15. Tapiture (Tapit – Free Spin, by Olympio)
Trainer: Steve Asmussen
Jockey: Ricardo Santana, Jr.
Qualifying Points: 52
M/L Odds: 15-1
Why he can win: Tapiture has two potential surface advantages against his rivals in the 2014 Kentucky Derby. His 7 career starts have all been on dirt with 3 coming at Churchill Downs giving him among the most starts on dirt and the most at Churchill among all starters. His Churchill starts from September-November 2013 saw consistent improvement posting 85, 91, and 95 Beyer Speed Figures respectively. He owns a win in the G2 Kentucky Juvenile Cup among those starts and followed that effort with a win in the G3 Southwest Stakes at Oaklawn Park in February. He finished a very close 2nd (1/2 length) to Hoppertunity in the G2 Rebel Stakes after being severely knocked around coming down the stretch in a race he could have won with less trouble. His stalk and close style is certainly well-suited for the Derby with a good trip. The Tapit colt also has strong connections with Eclipse Award winning trainer Steve Asmussen and experienced Churchill Downs jockey Ricardo Santana, Jr.
Why he can’t win: Tapiture seemed to have no excuses other than a bit of a wide trip in the G1 Arkansas Derby while finishing 4th (7 ¼ lengths) to fellow Derby horses Danza and Ride On Curlin. While his sire Tapit has been smoking hot for the past few years, his stamina influence is very mixed. It is still unclear at this point if Tapit’s offspring are more suited to classic distances or races a mile and a sixteenth or less where they have seen great success. Also, his last two works at Churchill have been pedestrian at best which is another disconcerting sign.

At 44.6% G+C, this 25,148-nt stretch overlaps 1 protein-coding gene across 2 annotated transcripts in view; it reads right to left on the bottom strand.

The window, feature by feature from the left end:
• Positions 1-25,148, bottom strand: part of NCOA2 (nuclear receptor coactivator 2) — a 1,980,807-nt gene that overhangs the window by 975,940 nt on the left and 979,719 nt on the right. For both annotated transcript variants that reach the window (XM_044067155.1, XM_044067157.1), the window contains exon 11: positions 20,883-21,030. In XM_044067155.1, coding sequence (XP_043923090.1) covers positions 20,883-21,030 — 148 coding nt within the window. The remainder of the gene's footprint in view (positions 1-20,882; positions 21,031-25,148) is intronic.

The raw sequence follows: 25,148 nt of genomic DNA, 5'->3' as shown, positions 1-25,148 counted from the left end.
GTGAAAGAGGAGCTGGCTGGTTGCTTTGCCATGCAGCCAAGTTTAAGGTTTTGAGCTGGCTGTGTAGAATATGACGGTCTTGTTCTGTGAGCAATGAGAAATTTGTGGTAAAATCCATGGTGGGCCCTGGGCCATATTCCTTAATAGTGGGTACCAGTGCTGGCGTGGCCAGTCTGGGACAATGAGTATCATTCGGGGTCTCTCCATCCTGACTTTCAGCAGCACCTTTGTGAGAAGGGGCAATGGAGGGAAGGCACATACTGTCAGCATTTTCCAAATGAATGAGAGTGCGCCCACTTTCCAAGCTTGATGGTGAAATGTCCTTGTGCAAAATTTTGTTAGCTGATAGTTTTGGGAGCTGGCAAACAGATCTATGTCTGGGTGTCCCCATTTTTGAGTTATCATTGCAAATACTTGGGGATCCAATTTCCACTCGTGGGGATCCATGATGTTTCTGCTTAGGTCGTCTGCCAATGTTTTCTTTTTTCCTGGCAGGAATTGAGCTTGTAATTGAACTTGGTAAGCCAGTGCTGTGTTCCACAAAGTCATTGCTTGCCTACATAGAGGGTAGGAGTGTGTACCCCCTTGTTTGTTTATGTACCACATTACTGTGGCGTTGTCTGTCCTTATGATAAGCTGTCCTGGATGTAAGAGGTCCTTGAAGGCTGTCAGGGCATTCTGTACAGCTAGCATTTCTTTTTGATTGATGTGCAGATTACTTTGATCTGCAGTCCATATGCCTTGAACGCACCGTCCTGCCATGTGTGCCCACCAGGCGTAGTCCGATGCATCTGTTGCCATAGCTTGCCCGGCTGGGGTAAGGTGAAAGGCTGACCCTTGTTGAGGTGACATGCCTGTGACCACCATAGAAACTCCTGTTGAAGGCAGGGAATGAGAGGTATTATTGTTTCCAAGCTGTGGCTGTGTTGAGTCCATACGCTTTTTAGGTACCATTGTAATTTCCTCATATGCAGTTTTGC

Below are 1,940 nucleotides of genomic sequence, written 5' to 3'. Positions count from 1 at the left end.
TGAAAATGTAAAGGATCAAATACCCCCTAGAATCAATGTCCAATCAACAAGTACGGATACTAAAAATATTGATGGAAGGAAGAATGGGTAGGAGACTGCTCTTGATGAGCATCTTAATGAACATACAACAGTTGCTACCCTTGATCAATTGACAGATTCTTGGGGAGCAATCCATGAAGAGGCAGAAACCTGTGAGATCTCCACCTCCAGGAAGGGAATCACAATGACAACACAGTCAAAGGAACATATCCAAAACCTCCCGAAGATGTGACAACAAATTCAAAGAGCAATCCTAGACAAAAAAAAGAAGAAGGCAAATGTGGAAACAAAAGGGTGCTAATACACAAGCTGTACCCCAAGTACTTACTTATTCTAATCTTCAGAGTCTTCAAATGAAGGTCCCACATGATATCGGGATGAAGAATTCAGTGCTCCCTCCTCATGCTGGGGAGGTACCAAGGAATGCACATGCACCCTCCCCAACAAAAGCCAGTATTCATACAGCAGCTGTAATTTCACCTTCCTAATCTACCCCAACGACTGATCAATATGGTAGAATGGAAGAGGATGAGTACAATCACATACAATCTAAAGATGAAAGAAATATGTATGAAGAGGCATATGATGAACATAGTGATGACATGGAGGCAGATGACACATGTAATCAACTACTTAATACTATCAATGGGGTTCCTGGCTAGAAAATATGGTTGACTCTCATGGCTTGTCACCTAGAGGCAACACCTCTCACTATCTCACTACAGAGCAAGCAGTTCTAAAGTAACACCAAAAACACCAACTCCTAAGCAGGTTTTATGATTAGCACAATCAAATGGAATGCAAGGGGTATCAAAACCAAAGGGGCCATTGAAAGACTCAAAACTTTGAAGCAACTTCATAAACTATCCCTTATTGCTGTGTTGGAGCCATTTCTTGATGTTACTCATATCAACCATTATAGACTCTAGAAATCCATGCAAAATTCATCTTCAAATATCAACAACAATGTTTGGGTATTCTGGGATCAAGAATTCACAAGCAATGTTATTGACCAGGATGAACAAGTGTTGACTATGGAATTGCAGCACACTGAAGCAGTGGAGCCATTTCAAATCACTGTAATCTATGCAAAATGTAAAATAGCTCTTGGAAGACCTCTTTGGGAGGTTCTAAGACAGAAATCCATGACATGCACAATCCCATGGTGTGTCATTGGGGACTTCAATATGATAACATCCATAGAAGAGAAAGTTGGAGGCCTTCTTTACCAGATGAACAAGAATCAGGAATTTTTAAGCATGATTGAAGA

Overall take: Tapiture is a difficult horse to figure in this race. Without a stretch drive in the Rebel Stakes with so much bumping and trouble, Tapiture could have beaten Hoppertunity in my estimation and had 3 consecutive graded stakes wins prior to his dud in the Arkansas Derby. If the Arkansas Derby effort was due to the wide trip, then he likely has stamina issues. To contend in the Derby, he must find a spot toward the rail early which is not easy from the 15 hole. My take is that he will not be able to work out the trip even if he is good enough class-wise, but this is one where I certainly may be wrong.
16. Intense Holiday (Harlan’s Holiday – Intensify, by Unbridled’s Song)
Trainer: Todd Pletcher
Jockey: John Velasquez
Qualifying Points: 93
M/L Odds: 12-1